Since moving back home, I’ve had a chance to explore the corner of Ireland where I grew up. I now live on the Inishowen Peninsula, which is lodged on the north-west tip of Ireland. It houses the island’s most northerly point, Malin Head, as well as harbouring some of Ireland’s most rugged, wild countryside.
So when there was a chance to race across the Peninsula last weekend with Extreme North Events, I couldn’t help but sign up. Starting on the east coast’s Redcastle, the plan was to spend the next 62 kilometres biking, running, and kayaking across to Buncrana on the western side.
37 of us turned up to the start line on Saturday morning, on a surprisingly dry, sunny, and mild day. It meant I could forgo my hat and gloves that I had brought along. The forecast had wrongly informed me that there would be showers throughout the race.
At 9am we were waved off by the race director, for a 13km run up and over Puckan Hill down towards the bike transition near Carndonagh. There were only two other girls in the line-up, one of whom was in a relay team. The first stage is always the most difficult to control, trying not to race even when you see others sprinting off. But I knew we were in for a long few hours, so held back so there’d be energy for what was to come.
I arrived at the bikes, convinced I was at the back of the pack. It was heartening to see quite a few bikes still there, meaning I was more in the middle that I thought. Bike choice was key for the race. Though there were rocky off-road sections, I still opted for my road bike fully equipped with puncture-proof Gatorskin tyres. The route still had too many road sections to transfer to a mountain bike with slick tyres.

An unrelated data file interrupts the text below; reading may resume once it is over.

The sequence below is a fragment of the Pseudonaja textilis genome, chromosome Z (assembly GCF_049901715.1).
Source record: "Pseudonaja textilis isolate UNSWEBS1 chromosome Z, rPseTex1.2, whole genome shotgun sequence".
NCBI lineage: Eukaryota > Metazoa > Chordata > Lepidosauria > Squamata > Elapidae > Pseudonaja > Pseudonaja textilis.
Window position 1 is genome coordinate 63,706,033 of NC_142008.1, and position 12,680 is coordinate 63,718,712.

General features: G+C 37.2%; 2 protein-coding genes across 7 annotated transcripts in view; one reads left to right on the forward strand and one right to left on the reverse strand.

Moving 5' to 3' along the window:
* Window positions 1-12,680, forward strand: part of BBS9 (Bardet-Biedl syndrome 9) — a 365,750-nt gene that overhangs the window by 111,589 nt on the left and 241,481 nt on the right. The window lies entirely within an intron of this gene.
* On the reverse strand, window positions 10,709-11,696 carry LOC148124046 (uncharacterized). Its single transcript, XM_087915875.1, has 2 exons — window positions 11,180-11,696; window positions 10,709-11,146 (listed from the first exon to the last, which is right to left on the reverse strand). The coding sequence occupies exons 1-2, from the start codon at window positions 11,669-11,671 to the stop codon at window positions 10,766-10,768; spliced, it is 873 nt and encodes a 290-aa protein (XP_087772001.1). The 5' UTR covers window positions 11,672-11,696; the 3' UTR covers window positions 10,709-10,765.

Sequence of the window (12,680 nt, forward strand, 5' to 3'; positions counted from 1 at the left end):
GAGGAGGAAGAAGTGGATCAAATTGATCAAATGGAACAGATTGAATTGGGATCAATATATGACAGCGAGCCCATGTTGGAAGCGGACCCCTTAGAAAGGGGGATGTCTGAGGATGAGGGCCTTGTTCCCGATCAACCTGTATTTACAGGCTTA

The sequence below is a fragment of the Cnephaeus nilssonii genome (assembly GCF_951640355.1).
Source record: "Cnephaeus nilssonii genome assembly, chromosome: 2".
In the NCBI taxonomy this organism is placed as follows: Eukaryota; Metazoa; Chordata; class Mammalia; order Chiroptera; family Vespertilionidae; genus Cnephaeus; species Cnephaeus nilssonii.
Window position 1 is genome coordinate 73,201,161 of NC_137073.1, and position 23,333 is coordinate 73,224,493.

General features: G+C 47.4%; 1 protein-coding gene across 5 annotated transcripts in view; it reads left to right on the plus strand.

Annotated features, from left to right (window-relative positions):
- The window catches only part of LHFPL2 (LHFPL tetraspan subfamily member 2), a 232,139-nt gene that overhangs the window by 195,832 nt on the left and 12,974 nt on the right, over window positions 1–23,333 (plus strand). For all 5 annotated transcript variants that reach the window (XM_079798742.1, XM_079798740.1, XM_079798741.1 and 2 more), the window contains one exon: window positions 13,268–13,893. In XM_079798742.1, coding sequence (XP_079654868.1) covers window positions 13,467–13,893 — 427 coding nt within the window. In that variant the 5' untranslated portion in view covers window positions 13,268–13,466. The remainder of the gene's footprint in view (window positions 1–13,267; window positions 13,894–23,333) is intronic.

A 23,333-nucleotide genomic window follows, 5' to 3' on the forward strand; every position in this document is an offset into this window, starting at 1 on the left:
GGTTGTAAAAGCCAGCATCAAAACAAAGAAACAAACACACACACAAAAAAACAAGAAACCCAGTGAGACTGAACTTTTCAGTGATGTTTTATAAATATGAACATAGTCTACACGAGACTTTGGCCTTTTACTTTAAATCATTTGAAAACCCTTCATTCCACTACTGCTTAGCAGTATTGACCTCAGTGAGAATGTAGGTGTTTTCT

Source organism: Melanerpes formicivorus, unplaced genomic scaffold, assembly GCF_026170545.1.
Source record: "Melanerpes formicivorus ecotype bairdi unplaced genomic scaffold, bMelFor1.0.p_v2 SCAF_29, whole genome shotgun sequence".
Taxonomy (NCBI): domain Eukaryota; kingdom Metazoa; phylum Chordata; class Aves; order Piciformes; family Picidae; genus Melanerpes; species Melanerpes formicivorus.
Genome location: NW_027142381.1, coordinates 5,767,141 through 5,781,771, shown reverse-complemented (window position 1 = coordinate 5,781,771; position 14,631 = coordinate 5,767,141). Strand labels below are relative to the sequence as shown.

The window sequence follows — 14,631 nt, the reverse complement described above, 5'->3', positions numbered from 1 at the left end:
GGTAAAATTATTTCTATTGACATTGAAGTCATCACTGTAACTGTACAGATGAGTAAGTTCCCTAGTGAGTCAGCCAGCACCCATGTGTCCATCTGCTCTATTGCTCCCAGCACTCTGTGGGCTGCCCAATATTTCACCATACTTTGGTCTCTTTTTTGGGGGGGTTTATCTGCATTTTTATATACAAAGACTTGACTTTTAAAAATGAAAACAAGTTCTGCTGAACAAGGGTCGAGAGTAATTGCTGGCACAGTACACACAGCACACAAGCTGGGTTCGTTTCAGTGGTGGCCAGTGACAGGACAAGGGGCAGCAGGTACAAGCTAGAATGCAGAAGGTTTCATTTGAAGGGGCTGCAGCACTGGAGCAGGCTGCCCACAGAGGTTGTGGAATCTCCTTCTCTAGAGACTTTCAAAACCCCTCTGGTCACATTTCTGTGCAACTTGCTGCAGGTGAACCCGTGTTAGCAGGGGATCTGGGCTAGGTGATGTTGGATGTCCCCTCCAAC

It was a short 18km section to the base of Slieve Snaght, Inishowen’s highest mountain. Dumping the bikes on a layby, we had a 400 metre climb to get to the mountain’s summit. It was a boggy affair, with a glacially cold marsh traverse before a heathery, rocky ascent to the top. My feet were frozen from the bog waters that were impossible to avoid. And my lungs quickly reminded me that I’d not been on mountains for a while.
Back to the bikes, it was a short cycle towards Loch Fad for a quick paddle around. I skipped the section as my body’s not able to kayak at the moment. The race director kindly let me off and gave me penalty points instead.
From Loch Fad, it was a quick road descent to the main Clonmany to Buncrana road. But we weren’t on the tarmac for long before we were climbing again, this time on a dirt road to the wind turbines on top of Drumlough hill. It was a steep painful ascent after the climb up Slieve Snaght. And it was the fast, rocky descent back to the main road that made me sadly miss my mountain bike.
The worst was over now, and it was a quick road cycle to the Lifeboat Station at Ned’s Point where I dumped the bike and ran the final 2km coastal path into Buncrana town. We were welcomed at the finish by Harold, intrepid race organiser, who had laid on a tent filled with hot soup and food from where we could sit down and admire our impressive medals.
I was back home in time to watch the rugby and see Ireland get thrashed by Italy. But at least my mood couldn’t be wrecked after a good day’s racing on a great course in a part of Ireland that many have still to discover.
Results can be found here.
The next Extreme North Event is on 12 May 2013 on Inishowen – the Rocks and Rolling Ultra Marathon.